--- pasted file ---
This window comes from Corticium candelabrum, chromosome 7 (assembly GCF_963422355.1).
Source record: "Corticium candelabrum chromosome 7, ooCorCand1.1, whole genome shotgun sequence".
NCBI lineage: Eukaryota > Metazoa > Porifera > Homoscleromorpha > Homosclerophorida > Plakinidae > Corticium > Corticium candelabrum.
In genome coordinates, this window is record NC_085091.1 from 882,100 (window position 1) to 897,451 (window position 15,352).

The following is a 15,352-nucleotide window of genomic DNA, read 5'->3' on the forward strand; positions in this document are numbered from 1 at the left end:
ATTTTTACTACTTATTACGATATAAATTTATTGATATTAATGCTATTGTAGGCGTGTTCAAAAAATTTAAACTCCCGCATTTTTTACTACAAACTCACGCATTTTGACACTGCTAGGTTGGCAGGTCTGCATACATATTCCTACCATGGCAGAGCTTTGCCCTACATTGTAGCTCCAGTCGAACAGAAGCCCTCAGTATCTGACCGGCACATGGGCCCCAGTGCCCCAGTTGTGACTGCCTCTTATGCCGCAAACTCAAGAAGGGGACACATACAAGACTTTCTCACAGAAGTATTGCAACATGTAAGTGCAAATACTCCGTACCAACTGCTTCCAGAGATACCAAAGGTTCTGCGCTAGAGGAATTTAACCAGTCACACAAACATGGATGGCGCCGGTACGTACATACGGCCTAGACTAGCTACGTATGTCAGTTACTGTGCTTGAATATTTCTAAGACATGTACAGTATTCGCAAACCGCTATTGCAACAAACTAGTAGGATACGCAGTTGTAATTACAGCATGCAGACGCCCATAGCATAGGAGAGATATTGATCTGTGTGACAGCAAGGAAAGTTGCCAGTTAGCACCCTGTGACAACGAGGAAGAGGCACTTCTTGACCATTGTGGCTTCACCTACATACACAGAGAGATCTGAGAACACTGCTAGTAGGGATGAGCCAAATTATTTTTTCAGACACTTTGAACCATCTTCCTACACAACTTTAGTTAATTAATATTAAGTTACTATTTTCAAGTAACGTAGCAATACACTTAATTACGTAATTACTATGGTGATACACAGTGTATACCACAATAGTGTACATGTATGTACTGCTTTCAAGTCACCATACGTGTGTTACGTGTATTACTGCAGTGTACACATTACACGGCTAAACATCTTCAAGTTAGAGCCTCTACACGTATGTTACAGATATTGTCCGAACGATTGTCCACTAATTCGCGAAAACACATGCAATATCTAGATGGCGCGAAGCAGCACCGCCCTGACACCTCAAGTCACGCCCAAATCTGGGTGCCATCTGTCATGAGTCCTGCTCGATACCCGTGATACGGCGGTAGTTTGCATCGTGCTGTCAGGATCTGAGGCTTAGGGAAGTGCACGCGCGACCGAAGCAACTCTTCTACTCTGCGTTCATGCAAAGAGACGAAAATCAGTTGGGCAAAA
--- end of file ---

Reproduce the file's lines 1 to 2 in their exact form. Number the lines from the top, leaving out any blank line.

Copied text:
This window comes from Corticium candelabrum, chromosome 7 (assembly GCF_963422355.1).
Source record: "Corticium candelabrum chromosome 7, ooCorCand1.1, whole genome shotgun sequence".